Public schools in Texas would describe slavery to second graders as “involuntary relocation” under new social studies standards proposed to the state’s education board.
A group of nine educators submitted the idea to the State Board of Education as part of Texas’ efforts to develop new social studies curriculum, according to the Texas Tribune. The once-a-decade process updates what children learn in the state’s nearly 8,900 public schools.
The board is considering curriculum changes one year after Texas passed a law to eliminate topics from schools that make students “feel discomfort.”
Board member Aicha Davis, a Democrat who represents Dallas and Fort Worth, raised concerns during a June 15 meeting that the term wasn’t a fair representation of the slave trade. The board sent the draft back for revision, urging the educator group to “carefully examine the language used to describe events.”
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“I can’t say what their intention was, but that’s not going to be acceptable,” Davis told The Texas Tribune on Thursday.
The Texas Education Agency released a statement late Thursday reaffirming the SBOE told the workgroup that the language needed to be changed.
"Today there have been statements circulating on social media about the status of how the history of slavery is taught. These statements are patently false. The Texas Education Agency does not make curricular recommendations to the State Board of Education. Instead, the SBOE -- through the work of review committees -- determines state standards, typically over a lengthy process involving many drafts," the TEA said. "As documented in the meeting minutes, the SBOE provided feedback in the meeting indicating that the working group needed to change the language related to 'involuntary relocation.' Any assertion that the SBOE is considering downplaying the role of slavery in American history is completely inaccurate."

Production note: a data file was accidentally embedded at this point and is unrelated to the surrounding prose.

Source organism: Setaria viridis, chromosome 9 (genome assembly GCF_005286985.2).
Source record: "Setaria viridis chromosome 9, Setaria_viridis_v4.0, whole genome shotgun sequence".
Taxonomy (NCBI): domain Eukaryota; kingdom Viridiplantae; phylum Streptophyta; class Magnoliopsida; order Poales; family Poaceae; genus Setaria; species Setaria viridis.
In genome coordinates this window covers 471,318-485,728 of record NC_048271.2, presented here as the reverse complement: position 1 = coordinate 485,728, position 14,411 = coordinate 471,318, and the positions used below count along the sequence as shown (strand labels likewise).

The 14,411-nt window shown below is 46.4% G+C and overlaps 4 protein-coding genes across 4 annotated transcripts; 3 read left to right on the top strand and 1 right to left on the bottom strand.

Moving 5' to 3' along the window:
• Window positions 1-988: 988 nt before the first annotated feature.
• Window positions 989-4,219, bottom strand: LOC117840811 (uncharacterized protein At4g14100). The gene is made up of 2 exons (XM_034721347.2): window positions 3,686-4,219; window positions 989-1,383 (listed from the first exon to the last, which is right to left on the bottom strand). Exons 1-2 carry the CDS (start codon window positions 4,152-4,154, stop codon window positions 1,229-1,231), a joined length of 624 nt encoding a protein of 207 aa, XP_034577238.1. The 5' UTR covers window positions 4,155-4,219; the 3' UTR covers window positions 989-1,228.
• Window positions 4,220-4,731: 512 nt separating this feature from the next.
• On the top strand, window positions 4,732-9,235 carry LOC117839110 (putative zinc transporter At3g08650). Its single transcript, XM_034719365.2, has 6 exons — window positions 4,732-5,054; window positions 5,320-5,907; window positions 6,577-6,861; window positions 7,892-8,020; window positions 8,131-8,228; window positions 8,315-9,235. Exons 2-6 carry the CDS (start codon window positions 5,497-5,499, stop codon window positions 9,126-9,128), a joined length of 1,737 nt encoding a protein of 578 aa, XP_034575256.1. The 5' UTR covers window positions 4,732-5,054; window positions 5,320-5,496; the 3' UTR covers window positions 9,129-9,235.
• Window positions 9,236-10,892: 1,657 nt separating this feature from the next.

News from around the state of Texas.
Part of the proposed draft standards obtained by The Texas Tribune said students should “compare journeys to America, including voluntary Irish immigration and involuntary relocation of African people during colonial times.”
Texas’ public education system has become heavily politicized in recent years, with lawmakers passing legislation to dictate how race and slavery should be taught in schools and conservative groups pouring large amounts of money into school board races.
Texas drew attention for a similar situation in 2015, when a student noticed wording in a textbook that referred to slaves who were brought to America as “workers.” The book’s publisher apologized and promised to increase the number of textbook reviewers it uses.